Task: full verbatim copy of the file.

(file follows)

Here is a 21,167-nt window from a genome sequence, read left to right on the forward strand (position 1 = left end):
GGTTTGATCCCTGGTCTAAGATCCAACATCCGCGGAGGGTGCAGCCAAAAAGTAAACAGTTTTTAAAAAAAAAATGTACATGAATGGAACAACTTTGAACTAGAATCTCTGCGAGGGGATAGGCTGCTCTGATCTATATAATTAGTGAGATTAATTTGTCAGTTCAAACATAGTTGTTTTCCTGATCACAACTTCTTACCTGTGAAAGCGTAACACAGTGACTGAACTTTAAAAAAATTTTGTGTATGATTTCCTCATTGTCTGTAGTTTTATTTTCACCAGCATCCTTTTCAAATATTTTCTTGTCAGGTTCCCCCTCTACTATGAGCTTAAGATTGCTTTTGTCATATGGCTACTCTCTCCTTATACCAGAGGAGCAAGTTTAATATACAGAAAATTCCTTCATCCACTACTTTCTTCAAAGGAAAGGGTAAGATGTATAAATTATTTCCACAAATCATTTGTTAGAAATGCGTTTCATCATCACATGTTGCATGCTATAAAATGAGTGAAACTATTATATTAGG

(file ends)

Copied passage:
Here is a 21,167-nt window from a genome sequence, read left to right on the forward strand (position 1 = left end):
GGTTTGATCCCTGGTCTAAGATCCAACATCCGCGGAGGGTGCAGCCAAAAAGTAAACAGTTTTTAAAAAAAAAATGTACATGAATGGAACAACTTTGAACTAGAATCTCTGCGAGGGGATAGGCTGCTCTGATCTATATAATTAGTGAGATTAATTTGTCAGTTCAAACATAGTTGTTTTCCTGATCACAACTTCTTACCTGTGAAAGCGTAACACAGTGACTGAACTTTAAAAAAATTTTGTGTATGATTTCCTCATTGTCTGTAGTTTTATTTTCACCAGCATCCTTTTCAAATATTTTCTTGTCAGGTTCCCCCTCTACTATGAGCTTAAGATTGCTTTTGTCATATGGCTACTCTCTCCTTATACCAGAGGAGCAAGTTTAATATACAGAAAATTCCTTCATCCACTACTTTCTTCAAAGGAAAGGGTAAGATGTATAAATTATTTCCACAAATCATTTGTTAGAAATGCGTTTCATCATCACATGTTGCATGCTATAAAATGAGTGAAACTATTATATTAGG